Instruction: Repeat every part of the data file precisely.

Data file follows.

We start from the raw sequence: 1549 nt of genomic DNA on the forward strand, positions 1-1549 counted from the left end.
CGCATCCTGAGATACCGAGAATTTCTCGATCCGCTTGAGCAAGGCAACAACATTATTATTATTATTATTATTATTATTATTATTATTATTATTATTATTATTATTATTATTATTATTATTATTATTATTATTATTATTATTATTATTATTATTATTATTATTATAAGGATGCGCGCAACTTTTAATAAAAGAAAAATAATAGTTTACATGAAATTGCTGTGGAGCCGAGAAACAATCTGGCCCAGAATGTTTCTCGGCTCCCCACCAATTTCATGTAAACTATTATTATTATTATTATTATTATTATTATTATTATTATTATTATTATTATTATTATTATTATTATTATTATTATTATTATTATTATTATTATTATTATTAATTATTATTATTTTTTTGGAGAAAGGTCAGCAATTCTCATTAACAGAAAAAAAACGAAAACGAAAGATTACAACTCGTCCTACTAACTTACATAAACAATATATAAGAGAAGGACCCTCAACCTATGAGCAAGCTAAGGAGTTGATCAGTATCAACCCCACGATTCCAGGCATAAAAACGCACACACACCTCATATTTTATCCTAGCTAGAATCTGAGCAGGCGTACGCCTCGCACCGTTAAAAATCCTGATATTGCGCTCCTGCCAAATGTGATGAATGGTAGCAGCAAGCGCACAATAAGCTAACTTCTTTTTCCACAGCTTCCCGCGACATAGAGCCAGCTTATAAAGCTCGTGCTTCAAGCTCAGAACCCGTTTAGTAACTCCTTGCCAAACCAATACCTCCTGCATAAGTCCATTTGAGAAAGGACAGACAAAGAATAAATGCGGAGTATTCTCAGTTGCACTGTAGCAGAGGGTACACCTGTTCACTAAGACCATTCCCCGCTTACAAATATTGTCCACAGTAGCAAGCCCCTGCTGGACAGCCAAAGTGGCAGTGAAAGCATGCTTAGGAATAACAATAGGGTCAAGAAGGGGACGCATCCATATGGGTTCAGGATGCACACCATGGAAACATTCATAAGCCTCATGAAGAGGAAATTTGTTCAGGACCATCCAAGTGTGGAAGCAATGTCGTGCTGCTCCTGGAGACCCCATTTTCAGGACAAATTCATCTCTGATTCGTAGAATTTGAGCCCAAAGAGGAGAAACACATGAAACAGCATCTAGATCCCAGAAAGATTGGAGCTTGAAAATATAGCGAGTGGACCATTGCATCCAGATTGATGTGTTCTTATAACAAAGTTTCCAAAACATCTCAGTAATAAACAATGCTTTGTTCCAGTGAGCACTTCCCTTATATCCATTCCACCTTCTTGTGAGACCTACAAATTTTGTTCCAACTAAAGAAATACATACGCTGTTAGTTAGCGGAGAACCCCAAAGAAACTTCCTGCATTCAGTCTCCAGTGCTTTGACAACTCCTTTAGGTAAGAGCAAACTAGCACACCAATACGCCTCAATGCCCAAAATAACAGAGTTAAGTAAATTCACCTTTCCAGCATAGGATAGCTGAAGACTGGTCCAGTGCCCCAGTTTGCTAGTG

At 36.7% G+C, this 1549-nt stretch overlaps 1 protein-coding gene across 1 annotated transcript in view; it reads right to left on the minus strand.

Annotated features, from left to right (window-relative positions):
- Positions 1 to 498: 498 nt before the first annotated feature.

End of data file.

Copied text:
We start from the raw sequence: 1549 nt of genomic DNA on the forward strand, positions 1-1549 counted from the left end.
CGCATCCTGAGATACCGAGAATTTCTCGATCCGCTTGAGCAAGGCAACAACATTATTATTATTATTATTATTATTATTATTATTATTATTATTATTATTATTATTATTATTATTATTATTATTATTATTATTATTATTATTATTATTATTATTATTATTATTATAAGGATGCGCGCAACTTTTAATAAAAGAAAAATAATAGTTTACATGAAATTGCTGTGGAGCCGAGAAACAATCTGGCCCAGAATGTTTCTCGGCTCCCCACCAATTTCATGTAAACTATTATTATTATTATTATTATTATTATTATTATTATTATTATTATTATTATTATTATTATTATTATTATTATTATTATTATTATTATTATTATTATTATTAATTATTATTATTTTTTTGGAGAAAGGTCAGCAATTCTCATTAACAGAAAAAAAACGAAAACGAAAGATTACAACTCGTCCTACTAACTTACATAAACAATATATAAGAGAAGGACCCTCAACCTATGAGCAAGCTAAGGAGTTGATCAGTATCAACCCCACGATTCCAGGCATAAAAACGCACACACACCTCATATTTTATCCTAGCTAGAATCTGAGCAGGCGTACGCCTCGCACCGTTAAAAATCCTGATATTGCGCTCCTGCCAAATGTGATGAATGGTAGCAGCAAGCGCACAATAAGCTAACTTCTTTTTCCACAGCTTCCCGCGACATAGAGCCAGCTTATAAAGCTCGTGCTTCAAGCTCAGAACCCGTTTAGTAACTCCTTGCCAAACCAATACCTCCTGCATAAGTCCATTTGAGAAAGGACAGACAAAGAATAAATGCGGAGTATTCTCAGTTGCACTGTAGCAGAGGGTACACCTGTTCACTAAGACCATTCCCCGCTTACAAATATTGTCCACAGTAGCAAGCCCCTGCTGGACAGCCAAAGTGGCAGTGAAAGCATGCTTAGGAATAACAATAGGGTCAAGAAGGGGACGCATCCATATGGGTTCAGGATGCACACCATGGAAACATTCATAAGCCTCATGAAGAGGAAATTTGTTCAGGACCATCCAAGTGTGGAAGCAATGTCGTGCTGCTCCTGGAGACCCCATTTTCAGGACAAATTCATCTCTGATTCGTAGAATTTGAGCCCAAAGAGGAGAAACACATGAAACAGCATCTAGATCCCAGAAAGATTGGAGCTTGAAAATATAGCGAGTGGACCATTGCATCCAGATTGATGTGTTCTTATAACAAAGTTTCCAAAACATCTCAGTAATAAACAATGCTTTGTTCCAGTGAGCACTTCCCTTATATCCATTCCACCTTCTTGTGAGACCTACAAATTTTGTTCCAACTAAAGAAATACATACGCTGTTAGTTAGCGGAGAACCCCAAAGAAACTTCCTGCATTCAGTCTCCAGTGCTTTGACAACTCCTTTAGGTAAGAGCAAACTAGCACACCAATACGCCTCAATGCCCAAAATAACAGAGTTAAGTAAATTCACCTTTCCAGCATAGGATAGCTGAAGACTGGTCCAGTGCCCCAGTTTGCTAGTG

At 36.7% G+C, this 1549-nt stretch overlaps 1 protein-coding gene across 1 annotated transcript in view; it reads right to left on the minus strand.

Annotated features, from left to right (window-relative positions):
- Positions 1 to 498: 498 nt before the first annotated feature.